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Explaining Information Effects in Collective Preferences
Unformatted Document Text:  To the extent that news coverage is responsible for changes in attitude structures, in this case it would seem to have had a twofold effect: priming the application of equality and tolerance concerns in opinions on gay rights issues, and leading people to evaluate homosexuals as a group more favorably over time. Studies of news content from the 1992-1993 period suggest that gay rights supporters tended to frame their arguments in terms of civil rights (Dion 2000) , which would be consistent with the heightened importance attached to equality concerns among ill-informed respondents beginning in 1992. At the same time, news content tended to construct discourse about the issue that subtly privileged the existing ban on gays in the military (Meyers 1994; Steele 1997) , although some observers noted that media coverage during this period tended to portray the gay rights movement as more mainstream and broad-based than it otherwise appeared to be (Shepard 1993) . If news coverage was not overly one-sided on this issue, then we must look for something other than the tone of news to explain the rise of positive feelings toward gays over this period. The most likely alternative is that the issue of gay rights was being covered at all. The mere act of covering an issue tends to legitimize the cause being covered, as Lazarsfeld and Merton (1948) pointed out so long ago. The degree of legitimation conferred to the gay rights issue was likely heightened in 1992 and 1993 by the fact that it was for the first time being taken up aggressively and conspicuously by mainstream political institutions. When issues once marginalized become thus transformed into topics of legitimate social controversy, reporting about those issues is likely to become more balanced toward and less suspicious of what had formerly been “deviant” perspectives or groups (Hallin 1986) . Seen in this light, the direction of change in Americans’ feelings about homosexuals may be less telling than the fact that this change represented a thaw in what had been extremely negative impressions. The American population’s mean score on the relevant feeling thermometer jumped from 29 in 1988 to 37 in 1992 before climbing more gradually to 40 by 1996, but even at the end of this period the mean score remained well below the “lukewarm” 50 mark. It is not that the American public became more admiring of gays, but that it became less hostile toward them. This change was quite likely ushered in by the sudden surge of news attention given to this issue in the early 1990’s.

Authors: Althaus, Scott.
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To the extent that news coverage is responsible for changes in attitude structures, in this case it
would seem to have had a twofold effect: priming the application of equality and tolerance concerns
in opinions on gay rights issues, and leading people to evaluate homosexuals as a group more
favorably over time. Studies of news content from the 1992-1993 period suggest that gay rights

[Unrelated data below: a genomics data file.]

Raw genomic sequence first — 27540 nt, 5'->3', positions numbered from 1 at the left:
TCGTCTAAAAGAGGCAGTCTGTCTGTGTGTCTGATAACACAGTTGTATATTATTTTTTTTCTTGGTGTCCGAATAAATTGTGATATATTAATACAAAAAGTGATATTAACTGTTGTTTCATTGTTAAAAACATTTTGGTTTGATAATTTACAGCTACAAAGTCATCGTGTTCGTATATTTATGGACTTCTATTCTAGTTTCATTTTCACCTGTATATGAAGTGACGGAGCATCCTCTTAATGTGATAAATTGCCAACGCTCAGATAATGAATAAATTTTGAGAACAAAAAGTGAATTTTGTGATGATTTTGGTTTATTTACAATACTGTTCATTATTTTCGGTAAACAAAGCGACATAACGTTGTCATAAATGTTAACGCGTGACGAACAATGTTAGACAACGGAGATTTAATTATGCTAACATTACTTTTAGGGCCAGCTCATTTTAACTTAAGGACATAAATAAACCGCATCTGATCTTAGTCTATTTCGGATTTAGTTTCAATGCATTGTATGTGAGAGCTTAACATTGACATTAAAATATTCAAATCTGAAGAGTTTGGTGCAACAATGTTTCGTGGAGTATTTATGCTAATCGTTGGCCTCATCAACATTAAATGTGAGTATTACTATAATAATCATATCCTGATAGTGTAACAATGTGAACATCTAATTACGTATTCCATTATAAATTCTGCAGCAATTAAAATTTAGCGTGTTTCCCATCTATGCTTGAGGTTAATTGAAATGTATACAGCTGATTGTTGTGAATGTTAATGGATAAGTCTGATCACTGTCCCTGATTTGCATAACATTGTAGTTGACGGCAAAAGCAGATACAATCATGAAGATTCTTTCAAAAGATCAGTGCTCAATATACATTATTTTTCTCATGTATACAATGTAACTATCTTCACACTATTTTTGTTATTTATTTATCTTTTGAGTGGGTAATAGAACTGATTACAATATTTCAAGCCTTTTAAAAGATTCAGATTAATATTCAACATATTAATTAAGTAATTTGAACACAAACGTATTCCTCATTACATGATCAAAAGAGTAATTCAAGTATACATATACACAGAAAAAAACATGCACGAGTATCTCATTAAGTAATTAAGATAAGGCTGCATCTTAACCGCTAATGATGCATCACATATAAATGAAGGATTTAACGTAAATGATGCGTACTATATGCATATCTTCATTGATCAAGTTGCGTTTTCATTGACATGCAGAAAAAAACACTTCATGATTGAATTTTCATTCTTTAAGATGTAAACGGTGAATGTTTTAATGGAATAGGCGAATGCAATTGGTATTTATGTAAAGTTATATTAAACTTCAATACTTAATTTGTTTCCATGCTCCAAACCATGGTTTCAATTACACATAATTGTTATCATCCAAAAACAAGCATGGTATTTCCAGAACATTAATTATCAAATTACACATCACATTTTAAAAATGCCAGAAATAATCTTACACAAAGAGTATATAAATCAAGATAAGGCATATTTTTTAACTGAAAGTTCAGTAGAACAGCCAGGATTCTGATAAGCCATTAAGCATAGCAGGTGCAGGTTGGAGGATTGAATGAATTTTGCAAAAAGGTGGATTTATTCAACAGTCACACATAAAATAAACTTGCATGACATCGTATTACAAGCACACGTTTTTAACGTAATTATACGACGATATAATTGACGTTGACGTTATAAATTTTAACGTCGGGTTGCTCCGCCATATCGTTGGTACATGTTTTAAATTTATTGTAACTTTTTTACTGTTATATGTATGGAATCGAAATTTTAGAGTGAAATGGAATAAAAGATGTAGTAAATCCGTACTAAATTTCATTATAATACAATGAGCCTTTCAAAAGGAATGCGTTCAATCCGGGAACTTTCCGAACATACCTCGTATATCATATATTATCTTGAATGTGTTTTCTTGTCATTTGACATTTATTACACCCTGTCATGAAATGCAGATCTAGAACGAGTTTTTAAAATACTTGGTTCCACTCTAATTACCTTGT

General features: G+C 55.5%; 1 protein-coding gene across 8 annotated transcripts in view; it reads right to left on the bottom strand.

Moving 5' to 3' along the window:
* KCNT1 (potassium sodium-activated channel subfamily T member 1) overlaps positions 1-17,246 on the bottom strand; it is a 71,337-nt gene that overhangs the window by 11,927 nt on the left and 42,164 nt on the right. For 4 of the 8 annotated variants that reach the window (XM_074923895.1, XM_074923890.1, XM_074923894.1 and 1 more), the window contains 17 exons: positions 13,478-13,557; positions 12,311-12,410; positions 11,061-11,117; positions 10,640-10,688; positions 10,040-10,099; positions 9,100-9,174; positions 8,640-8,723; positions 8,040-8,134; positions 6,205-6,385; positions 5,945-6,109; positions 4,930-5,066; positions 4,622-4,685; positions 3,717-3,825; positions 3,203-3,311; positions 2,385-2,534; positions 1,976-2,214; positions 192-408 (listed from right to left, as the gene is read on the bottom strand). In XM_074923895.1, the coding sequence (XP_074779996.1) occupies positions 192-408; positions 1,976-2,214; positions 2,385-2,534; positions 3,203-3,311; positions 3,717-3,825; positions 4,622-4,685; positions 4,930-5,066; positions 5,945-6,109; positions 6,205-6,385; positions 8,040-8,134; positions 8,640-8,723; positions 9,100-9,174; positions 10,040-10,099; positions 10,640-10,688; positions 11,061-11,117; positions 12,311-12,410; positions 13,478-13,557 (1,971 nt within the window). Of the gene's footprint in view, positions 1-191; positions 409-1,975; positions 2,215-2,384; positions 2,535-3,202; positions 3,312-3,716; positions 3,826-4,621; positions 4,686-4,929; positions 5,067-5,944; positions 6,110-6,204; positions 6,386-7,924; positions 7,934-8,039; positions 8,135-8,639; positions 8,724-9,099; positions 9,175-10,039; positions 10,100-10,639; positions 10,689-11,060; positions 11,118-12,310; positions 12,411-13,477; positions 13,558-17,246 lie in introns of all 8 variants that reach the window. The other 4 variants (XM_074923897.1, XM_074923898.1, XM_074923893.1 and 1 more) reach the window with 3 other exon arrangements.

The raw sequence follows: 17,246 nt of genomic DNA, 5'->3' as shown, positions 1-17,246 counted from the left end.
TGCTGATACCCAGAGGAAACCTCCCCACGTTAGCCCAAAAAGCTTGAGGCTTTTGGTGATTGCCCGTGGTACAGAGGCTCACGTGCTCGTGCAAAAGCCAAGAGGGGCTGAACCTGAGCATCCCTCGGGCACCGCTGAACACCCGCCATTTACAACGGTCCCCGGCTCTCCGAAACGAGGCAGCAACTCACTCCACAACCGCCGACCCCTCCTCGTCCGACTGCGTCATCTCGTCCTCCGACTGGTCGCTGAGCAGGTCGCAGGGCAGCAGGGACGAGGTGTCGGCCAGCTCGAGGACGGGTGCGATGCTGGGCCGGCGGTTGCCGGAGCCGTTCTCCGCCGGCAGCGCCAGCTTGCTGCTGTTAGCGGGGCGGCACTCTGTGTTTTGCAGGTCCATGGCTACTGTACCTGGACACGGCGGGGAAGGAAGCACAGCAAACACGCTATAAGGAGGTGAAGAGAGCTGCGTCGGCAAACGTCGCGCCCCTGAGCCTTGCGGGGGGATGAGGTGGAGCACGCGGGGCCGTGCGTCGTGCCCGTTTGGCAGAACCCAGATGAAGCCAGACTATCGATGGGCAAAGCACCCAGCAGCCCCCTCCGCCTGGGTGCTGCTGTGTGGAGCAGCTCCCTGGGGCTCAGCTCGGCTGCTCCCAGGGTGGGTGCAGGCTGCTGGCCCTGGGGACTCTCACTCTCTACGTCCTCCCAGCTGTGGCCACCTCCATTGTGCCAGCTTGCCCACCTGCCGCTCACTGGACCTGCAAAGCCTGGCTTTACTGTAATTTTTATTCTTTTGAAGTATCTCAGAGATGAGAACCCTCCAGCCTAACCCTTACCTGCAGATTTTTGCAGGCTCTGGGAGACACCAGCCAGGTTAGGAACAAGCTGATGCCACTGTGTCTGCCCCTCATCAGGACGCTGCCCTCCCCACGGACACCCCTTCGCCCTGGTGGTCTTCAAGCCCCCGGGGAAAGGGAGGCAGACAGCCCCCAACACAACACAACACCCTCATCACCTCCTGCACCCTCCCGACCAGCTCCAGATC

supporters tended to frame their arguments in terms of civil rights
(Dion 2000)
, which would be
consistent with the heightened importance attached to equality concerns among ill-informed
respondents beginning in 1992. At the same time, news content tended to construct discourse about
the issue that subtly privileged the existing ban on gays in the military
(Meyers 1994; Steele 1997)
,
although some observers noted that media coverage during this period tended to portray the gay
rights movement as more mainstream and broad-based than it otherwise appeared to be
(Shepard
1993)
. If news coverage was not overly one-sided on this issue, then we must look for something
other than the tone of news to explain the rise of positive feelings toward gays over this period.
The most likely alternative is that the issue of gay rights was being covered at all. The mere act
of covering an issue tends to legitimize the cause being covered, as Lazarsfeld and Merton (1948)
pointed out so long ago. The degree of legitimation conferred to the gay rights issue was likely
heightened in 1992 and 1993 by the fact that it was for the first time being taken up aggressively and
conspicuously by mainstream political institutions. When issues once marginalized become thus
transformed into topics of legitimate social controversy, reporting about those issues is likely to
become more balanced toward and less suspicious of what had formerly been “deviant” perspectives
or groups
(Hallin 1986)
. Seen in this light, the direction of change in Americans’ feelings about
homosexuals may be less telling than the fact that this change represented a thaw in what had been
extremely negative impressions. The American population’s mean score on the relevant feeling
thermometer jumped from 29 in 1988 to 37 in 1992 before climbing more gradually to 40 by 1996,
but even at the end of this period the mean score remained well below the “lukewarm” 50 mark. It is
not that the American public became more admiring of gays, but that it became less hostile toward
them. This change was quite likely ushered in by the sudden surge of news attention given to this
issue in the early 1990’s.


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